You may feel that surplus cash should be used, at least in part, to reward directors and employees. This can be done in a number of ways, but it helps to have established schemes, particularly as apparently gratuitous rewards can be challenged by shareholders (or, if the company is insolvent, creditors) on the basis that they are not in the best interests of the company (or the creditors).
Apart from straight forward increases in salary or cash bonuses, there are a number of more sophisticated executive and employee incentive schemes. In addition, with the larger company in mind, it is worth considering employee share ownership trusts.
Many companies award cash bonuses on a discretionary basis depending on the directors' assessment of the success of the company and individual staff and the available surplus cash. More formal schemes may also be used to offer incentives to staff and to encourage them to remain with the company.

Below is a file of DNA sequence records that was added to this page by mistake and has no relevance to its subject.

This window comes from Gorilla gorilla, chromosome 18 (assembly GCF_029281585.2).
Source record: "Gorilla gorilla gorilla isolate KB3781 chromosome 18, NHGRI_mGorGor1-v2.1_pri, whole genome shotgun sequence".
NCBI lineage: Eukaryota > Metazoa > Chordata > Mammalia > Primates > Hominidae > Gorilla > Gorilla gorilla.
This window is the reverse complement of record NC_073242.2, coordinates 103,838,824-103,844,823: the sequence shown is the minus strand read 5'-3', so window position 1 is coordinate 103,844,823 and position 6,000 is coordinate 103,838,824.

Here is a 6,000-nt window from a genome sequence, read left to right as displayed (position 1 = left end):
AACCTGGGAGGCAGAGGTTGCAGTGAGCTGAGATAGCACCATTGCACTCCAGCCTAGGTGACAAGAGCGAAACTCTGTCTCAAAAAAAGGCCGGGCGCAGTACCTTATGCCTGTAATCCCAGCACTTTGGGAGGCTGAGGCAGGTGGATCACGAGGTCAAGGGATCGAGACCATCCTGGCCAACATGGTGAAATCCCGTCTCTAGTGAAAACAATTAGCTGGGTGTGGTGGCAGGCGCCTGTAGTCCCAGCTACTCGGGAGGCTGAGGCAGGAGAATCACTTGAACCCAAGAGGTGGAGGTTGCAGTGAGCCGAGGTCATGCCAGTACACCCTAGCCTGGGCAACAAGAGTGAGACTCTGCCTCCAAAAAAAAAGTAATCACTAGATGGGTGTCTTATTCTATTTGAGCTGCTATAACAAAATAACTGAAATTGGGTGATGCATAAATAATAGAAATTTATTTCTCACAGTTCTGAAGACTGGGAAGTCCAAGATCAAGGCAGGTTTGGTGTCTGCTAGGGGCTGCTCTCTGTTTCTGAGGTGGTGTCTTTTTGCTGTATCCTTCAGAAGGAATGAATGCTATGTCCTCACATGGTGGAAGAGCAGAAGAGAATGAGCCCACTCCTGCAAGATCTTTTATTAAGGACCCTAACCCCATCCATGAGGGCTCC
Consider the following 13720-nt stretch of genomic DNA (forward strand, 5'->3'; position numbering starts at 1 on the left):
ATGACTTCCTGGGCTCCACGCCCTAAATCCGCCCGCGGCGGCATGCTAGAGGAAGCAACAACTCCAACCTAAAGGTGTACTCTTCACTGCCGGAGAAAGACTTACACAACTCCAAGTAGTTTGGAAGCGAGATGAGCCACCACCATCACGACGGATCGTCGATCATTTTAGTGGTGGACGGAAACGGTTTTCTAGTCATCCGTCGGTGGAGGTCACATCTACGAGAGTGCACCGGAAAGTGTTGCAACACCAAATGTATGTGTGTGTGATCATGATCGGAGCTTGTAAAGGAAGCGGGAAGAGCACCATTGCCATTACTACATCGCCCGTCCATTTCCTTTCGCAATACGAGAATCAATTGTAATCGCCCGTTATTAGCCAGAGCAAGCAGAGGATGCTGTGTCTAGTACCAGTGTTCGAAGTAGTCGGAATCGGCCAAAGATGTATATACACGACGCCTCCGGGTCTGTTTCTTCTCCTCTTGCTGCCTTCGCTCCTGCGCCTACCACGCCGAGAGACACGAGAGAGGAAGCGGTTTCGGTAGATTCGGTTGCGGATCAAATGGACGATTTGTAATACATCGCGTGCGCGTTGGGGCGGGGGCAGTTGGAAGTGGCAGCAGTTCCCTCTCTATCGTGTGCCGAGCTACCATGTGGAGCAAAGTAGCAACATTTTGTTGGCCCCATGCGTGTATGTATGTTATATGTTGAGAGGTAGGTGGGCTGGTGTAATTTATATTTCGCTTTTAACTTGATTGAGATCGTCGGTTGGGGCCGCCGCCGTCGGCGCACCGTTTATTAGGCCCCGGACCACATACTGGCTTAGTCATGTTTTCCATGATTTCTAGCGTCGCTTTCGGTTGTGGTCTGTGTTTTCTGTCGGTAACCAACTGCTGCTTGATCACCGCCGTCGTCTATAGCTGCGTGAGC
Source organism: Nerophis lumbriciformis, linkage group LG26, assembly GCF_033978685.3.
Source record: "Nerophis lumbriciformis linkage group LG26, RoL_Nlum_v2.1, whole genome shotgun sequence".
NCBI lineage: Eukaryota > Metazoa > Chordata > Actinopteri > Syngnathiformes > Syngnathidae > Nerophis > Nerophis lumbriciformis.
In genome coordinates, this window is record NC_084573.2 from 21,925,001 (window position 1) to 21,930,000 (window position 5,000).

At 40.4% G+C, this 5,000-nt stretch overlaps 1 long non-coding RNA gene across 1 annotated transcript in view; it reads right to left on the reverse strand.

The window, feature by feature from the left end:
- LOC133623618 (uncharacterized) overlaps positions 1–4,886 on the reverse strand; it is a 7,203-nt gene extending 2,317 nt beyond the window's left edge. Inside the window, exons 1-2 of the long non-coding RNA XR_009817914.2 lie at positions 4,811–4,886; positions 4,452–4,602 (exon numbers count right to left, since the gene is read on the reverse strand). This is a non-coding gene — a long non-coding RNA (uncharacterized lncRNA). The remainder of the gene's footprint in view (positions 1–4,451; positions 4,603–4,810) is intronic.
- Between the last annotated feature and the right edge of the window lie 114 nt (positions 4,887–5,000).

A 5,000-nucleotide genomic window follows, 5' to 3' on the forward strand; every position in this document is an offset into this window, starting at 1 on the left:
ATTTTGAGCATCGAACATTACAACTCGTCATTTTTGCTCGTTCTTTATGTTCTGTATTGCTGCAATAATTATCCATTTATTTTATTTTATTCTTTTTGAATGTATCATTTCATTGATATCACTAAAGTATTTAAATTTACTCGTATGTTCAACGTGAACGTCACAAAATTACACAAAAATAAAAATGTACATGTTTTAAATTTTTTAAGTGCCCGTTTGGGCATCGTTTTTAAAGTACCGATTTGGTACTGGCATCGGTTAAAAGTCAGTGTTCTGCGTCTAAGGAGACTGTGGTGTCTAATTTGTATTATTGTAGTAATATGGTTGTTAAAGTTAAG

Especially where they have fixed rules, bonus schemes may be treated as a contractual entitlement for employees, so you should state clearly in the employment documentation whether a bonus arrangement is a contractual entitlement, or whether payments are discretionary. Where a bonus is shown to be a contractual commitment, this exposes you to a breach of contract claim if the bonus is not paid in accordance with the provisions of the scheme. It is also taken into account in calculating the compensation payable to dismissed employees.
In one important respect, bonus payments are no different from salary as income tax (Pay As You Earn) and National Insurance deductions need to be made.